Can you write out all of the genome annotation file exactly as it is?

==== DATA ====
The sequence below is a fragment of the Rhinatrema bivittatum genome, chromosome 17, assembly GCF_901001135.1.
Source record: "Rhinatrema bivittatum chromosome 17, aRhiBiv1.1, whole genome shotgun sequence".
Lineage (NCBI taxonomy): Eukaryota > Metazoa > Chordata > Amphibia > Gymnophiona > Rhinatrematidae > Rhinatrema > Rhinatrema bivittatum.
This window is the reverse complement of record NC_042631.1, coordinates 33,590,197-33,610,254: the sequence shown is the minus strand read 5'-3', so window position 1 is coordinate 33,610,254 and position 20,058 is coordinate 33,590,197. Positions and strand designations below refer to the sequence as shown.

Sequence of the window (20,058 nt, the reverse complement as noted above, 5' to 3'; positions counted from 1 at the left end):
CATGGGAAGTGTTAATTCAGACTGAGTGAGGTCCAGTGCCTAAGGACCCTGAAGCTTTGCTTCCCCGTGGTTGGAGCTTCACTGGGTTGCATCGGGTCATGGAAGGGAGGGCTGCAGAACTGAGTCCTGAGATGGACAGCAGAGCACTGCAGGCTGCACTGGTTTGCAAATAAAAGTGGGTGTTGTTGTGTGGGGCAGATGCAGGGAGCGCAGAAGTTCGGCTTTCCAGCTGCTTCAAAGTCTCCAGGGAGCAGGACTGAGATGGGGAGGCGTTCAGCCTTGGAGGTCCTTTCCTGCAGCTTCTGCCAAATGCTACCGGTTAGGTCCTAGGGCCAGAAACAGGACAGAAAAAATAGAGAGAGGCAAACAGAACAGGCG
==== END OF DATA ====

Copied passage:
The sequence below is a fragment of the Rhinatrema bivittatum genome, chromosome 17, assembly GCF_901001135.1.
Source record: "Rhinatrema bivittatum chromosome 17, aRhiBiv1.1, whole genome shotgun sequence".
Lineage (NCBI taxonomy): Eukaryota > Metazoa > Chordata > Amphibia > Gymnophiona > Rhinatrematidae > Rhinatrema > Rhinatrema bivittatum.
This window is the reverse complement of record NC_042631.1, coordinates 33,590,197-33,610,254: the sequence shown is the minus strand read 5'-3', so window position 1 is coordinate 33,610,254 and position 20,058 is coordinate 33,590,197. Positions and strand designations below refer to the sequence as shown.

Sequence of the window (20,058 nt, the reverse complement as noted above, 5' to 3'; positions counted from 1 at the left end):
CATGGGAAGTGTTAATTCAGACTGAGTGAGGTCCAGTGCCTAAGGACCCTGAAGCTTTGCTTCCCCGTGGTTGGAGCTTCACTGGGTTGCATCGGGTCATGGAAGGGAGGGCTGCAGAACTGAGTCCTGAGATGGACAGCAGAGCACTGCAGGCTGCACTGGTTTGCAAATAAAAGTGGGTGTTGTTGTGTGGGGCAGATGCAGGGAGCGCAGAAGTTCGGCTTTCCAGCTGCTTCAAAGTCTCCAGGGAGCAGGACTGAGATGGGGAGGCGTTCAGCCTTGGAGGTCCTTTCCTGCAGCTTCTGCCAAATGCTACCGGTTAGGTCCTAGGGCCAGAAACAGGACAGAAAAAATAGAGAGAGGCAAACAGAACAGGCG